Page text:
Consequently, in opposition to the state derivation debate, von Braunmühl made the case that “the form of the state as a political organisation of ‘separate and distinct relations of reproduction’ cannot be ‘derived from the merely internal dimensions of a commodityproducing class society alone’–the role of the state in question in its specific relationship with the world market and with other states must always be included in the analysis from the outset”.

These premises led von Braunmühl to argue that on a theoretical level the state should be conceived from the perspective of the internal dynamic of national capital and the external dynamic of the world market. In her view, “political and economic rule by internationally competing ruling classes” was achieved through the political functions of a sovereign state, which could secure the necessary conditions within the nation-state framework.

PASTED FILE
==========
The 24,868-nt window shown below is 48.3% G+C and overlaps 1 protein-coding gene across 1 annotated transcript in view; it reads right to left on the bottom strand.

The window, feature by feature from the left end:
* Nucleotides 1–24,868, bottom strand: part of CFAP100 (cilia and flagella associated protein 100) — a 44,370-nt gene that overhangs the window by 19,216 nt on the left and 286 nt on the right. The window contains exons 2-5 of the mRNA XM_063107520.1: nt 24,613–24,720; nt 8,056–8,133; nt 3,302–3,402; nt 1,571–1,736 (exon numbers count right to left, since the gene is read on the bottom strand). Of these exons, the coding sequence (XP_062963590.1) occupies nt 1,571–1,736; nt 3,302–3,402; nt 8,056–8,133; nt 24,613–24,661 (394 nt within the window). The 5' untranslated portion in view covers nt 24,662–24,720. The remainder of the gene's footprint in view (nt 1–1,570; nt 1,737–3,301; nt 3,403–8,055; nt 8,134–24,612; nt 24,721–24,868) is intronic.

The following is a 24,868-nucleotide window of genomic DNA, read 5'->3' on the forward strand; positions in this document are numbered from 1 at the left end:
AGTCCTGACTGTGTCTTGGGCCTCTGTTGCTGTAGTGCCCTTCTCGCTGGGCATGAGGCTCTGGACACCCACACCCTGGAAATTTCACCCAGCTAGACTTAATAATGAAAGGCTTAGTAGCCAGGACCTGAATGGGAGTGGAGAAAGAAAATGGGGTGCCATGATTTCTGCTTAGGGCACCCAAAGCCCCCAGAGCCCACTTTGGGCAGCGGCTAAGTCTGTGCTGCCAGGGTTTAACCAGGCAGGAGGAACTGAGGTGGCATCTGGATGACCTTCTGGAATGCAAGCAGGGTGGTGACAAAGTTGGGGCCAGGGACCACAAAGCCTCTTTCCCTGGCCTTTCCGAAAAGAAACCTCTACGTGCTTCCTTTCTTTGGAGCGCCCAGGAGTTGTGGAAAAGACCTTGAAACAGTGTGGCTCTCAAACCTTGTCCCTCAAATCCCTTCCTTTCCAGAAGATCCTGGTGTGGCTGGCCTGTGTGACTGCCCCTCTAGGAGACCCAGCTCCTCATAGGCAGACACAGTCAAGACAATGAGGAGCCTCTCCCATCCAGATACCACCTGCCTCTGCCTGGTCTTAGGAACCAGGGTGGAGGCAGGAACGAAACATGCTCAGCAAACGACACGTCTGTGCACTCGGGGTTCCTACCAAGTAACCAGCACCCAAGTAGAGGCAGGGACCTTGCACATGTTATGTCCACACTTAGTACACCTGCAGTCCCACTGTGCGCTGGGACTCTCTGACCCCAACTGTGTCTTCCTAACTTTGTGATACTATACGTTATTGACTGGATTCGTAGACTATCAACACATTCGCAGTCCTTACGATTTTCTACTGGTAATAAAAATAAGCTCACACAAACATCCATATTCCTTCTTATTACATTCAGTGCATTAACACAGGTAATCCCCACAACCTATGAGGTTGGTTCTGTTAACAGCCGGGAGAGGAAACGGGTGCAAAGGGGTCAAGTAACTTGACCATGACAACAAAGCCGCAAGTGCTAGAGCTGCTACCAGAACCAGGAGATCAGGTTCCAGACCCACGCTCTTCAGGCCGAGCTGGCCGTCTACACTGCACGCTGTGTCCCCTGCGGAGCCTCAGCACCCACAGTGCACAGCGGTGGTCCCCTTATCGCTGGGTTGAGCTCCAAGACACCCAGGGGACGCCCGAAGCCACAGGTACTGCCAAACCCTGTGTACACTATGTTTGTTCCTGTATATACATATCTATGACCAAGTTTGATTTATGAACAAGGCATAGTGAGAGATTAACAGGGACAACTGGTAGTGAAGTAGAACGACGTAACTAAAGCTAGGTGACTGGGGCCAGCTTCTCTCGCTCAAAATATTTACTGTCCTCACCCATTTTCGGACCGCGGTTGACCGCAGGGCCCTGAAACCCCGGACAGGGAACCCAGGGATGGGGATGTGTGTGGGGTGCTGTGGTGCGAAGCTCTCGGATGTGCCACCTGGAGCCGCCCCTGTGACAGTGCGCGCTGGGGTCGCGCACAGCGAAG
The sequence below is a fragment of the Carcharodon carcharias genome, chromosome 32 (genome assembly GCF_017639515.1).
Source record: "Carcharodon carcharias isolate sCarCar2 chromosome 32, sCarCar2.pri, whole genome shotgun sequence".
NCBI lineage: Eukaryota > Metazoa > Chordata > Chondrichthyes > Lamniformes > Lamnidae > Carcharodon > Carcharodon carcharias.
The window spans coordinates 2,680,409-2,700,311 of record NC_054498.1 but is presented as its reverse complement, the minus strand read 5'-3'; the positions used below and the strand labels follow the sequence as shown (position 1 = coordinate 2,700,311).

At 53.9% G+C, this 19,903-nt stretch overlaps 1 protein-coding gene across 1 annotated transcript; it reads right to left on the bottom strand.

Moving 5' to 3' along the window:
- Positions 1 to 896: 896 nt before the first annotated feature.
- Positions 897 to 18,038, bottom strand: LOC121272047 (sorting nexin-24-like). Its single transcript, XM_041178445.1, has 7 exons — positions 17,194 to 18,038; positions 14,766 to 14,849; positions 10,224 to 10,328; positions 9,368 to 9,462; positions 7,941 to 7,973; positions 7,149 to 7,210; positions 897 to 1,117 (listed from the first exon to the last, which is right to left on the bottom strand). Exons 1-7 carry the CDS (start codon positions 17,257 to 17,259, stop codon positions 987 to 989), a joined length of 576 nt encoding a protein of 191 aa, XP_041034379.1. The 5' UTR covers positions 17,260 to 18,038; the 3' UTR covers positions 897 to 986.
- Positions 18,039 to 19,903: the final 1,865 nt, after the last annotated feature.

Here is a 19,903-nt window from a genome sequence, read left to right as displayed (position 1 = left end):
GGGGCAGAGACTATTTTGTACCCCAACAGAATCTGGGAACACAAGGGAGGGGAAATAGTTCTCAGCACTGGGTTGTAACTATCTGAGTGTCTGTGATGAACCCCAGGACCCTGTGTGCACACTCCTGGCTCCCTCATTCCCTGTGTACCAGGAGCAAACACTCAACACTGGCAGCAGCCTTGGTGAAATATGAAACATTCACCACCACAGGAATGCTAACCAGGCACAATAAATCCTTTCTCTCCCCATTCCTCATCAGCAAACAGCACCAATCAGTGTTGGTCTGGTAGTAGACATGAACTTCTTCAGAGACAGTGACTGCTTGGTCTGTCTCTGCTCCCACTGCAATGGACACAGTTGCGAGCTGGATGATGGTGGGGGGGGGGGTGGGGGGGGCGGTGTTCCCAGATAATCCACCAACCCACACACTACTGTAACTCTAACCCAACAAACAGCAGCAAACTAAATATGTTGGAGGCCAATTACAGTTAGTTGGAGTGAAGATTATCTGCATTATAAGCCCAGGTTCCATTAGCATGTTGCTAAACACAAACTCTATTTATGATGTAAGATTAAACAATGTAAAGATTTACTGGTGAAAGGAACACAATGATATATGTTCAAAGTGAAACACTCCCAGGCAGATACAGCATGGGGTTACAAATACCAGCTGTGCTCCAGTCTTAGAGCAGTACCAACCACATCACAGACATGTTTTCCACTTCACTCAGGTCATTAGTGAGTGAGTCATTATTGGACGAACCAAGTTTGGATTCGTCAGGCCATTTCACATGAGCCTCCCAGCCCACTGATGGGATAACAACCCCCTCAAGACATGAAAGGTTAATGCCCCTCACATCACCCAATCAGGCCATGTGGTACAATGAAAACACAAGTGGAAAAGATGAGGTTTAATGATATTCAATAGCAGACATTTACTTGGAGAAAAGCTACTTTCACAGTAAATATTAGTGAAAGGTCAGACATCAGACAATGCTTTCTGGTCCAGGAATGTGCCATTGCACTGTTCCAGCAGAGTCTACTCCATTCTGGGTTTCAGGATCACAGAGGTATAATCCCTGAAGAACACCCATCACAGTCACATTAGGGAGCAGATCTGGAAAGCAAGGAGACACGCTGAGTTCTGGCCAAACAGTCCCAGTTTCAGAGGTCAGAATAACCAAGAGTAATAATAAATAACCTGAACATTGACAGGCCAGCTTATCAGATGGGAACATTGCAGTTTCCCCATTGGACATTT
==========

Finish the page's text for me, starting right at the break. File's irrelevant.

The CSE State Debate

The CSE (Conference of Socialist Economists) state debate integrated insights from the Poulantzas–Miliband debate, the state derivation debate, and the world market debate in an effort to answer the question of how to conceive the capitalist state within the context of the crisis of Keynesianism and the rise of monetarism in the United Kingdom. At the same time, participants in this debate sought to address the shortcomings of earlier debates in two ways–by developing a theory of capital and the state as forms of class struggle, and by refining and integrating this theory into a Poulantzasian framework.